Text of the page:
I see movement in pretty much anything that is ‘static’.
How did you start making a living as an artist? What was your first paid art job?
I think the bigger jobs are probably the most significant.
One of my first jobs was as a video designer for a Theatre production, which was a really interesting job, especially seeing the magic come together for the show.
Since then as an Illustrator one of my first biggest jobs was the festival artwork for New Yorks Lincoln Centre “Out of Doors” festival.
What do you live from as an artist now? What are your main income streams and what is the approximate % split of each?
I get commissions from my agency, sometimes big, sometimes small…sometimes there are big and small dips as well.
I also have a good stream of my own in-house clients, which is mostly music and events-based work, so that often acts as a buffer if other work is slow.
I also run my own music night (the club night I started) which has evolved considerably over a good few years and is quite popular. This is another ‘arm’ that helps work to flow. I DJ, create big stage sets, make moving projections. I also lecture part-time a bit. As a creative, you often have to be pretty flexible and wear different hats to allow for dips in one stream. And it also keeps it interesting!
What are you currently working on?
I have just finished illustrating my very first Children’s picture book! I didn’t write it, so it was about interpreting the writing into images. It took most of the summer to create and finish…It’s all a bit secret, until November, watch this space! I’m also just creating a one-off design for a skateboard, which is something I’ve always wanted to do…
What do you think are the most important characteristics of an artist?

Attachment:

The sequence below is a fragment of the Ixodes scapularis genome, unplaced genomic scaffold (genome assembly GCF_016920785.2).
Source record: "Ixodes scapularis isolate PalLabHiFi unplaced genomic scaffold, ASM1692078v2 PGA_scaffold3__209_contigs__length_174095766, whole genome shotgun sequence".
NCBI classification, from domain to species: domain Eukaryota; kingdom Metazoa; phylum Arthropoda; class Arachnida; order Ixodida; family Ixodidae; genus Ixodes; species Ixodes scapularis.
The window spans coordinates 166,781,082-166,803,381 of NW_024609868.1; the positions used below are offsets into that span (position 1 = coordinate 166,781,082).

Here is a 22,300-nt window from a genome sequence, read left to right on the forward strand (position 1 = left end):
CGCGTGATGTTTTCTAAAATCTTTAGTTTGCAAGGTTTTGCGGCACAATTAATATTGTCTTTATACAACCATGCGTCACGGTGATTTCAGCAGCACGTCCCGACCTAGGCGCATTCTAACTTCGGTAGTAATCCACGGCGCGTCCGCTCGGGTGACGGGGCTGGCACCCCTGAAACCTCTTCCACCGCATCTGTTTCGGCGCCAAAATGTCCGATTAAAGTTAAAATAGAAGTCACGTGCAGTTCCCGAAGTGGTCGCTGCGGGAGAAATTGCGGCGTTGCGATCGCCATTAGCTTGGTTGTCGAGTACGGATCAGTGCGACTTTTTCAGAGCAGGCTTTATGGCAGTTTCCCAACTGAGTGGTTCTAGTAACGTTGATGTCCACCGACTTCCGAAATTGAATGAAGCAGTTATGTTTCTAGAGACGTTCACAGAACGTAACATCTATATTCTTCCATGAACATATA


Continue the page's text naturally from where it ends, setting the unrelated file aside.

Being yourself and following all those things that obsess and inspire you.
If you aren’t being true to yourself how are you going to stand out? Keep pushing your boundaries too, surprise yourself! I find as an artist, you have to be belligerent too, there is a lot of competition out there, keep at it, never give up!
What are the art tools and other products and services you can’t live without?
My DJ mixer! It’s not so much about the tools, it’s the ideas, so I tend to surround myself with things that instigate that, like books, and stuff I have collected!
What are your favorite art and other books (fiction, non-fiction)?
Don’t get me started…I have loads…they tend to change with whatever I’m into at the time.
I’ve always had my ‘Haiku Anthology’ close by, which is lovely. Art books – current faves are ‘Make Your Mark’ By Tristan Manco and an amazing poster book about the work of Polish Designer Roman Cieslewicz. I just found a book on Mexico – Masks and Rituals by Phyllis Galembo, costumes linked in with folklore all over Mexico.
What advice would you give yourself as a beginner artist? Or alternatively please include your favorite quote and the author.
“IMAGINATION IS MORE IMPORTANT THAN KNOWLEDGE” by Albert Einstein.
Get in touch with Lee
- Website: www.leeho.co.uk
- Agency profile: www.illustrationx.com/artists/LeeHodges
- Instagram: www.instagram.com/hodguez/
Thank you, Lee, for joining us today!
All artworks by Lee Hodges, used with permission.